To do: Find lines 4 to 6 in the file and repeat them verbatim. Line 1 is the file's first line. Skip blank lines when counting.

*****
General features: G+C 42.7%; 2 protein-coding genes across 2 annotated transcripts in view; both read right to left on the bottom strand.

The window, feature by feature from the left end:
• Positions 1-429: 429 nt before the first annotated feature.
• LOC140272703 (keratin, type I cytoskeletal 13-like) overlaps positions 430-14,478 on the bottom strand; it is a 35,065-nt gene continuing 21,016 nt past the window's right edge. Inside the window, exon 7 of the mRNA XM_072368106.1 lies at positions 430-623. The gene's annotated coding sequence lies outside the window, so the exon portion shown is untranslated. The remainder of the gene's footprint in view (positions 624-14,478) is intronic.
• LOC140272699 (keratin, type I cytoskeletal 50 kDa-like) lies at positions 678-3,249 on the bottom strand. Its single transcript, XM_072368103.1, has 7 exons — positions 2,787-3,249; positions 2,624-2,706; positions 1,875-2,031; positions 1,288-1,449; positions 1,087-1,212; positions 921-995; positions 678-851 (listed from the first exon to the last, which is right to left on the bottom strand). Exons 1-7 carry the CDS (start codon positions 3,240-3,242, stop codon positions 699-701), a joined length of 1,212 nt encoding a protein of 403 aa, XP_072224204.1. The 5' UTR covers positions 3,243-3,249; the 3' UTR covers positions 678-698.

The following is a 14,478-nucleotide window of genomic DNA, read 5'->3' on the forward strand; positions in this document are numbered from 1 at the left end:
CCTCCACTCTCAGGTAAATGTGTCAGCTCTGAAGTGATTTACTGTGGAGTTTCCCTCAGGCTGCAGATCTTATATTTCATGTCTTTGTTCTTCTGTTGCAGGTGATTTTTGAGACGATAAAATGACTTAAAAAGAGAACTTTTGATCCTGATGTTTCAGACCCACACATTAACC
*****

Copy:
• LOC140272703 (keratin, type I cytoskeletal 13-like) overlaps positions 430-14,478 on the bottom strand; it is a 35,065-nt gene continuing 21,016 nt past the window's right edge. Inside the window, exon 7 of the mRNA XM_072368106.1 lies at positions 430-623. The gene's annotated coding sequence lies outside the window, so the exon portion shown is untranslated. The remainder of the gene's footprint in view (positions 624-14,478) is intronic.
• LOC140272699 (keratin, type I cytoskeletal 50 kDa-like) lies at positions 678-3,249 on the bottom strand. Its single transcript, XM_072368103.1, has 7 exons — positions 2,787-3,249; positions 2,624-2,706; positions 1,875-2,031; positions 1,288-1,449; positions 1,087-1,212; positions 921-995; positions 678-851 (listed from the first exon to the last, which is right to left on the bottom strand). Exons 1-7 carry the CDS (start codon positions 3,240-3,242, stop codon positions 699-701), a joined length of 1,212 nt encoding a protein of 403 aa, XP_072224204.1. The 5' UTR covers positions 3,243-3,249; the 3' UTR covers positions 678-698.

The following is a 14,478-nucleotide window of genomic DNA, read 5'->3' on the forward strand; positions in this document are numbered from 1 at the left end: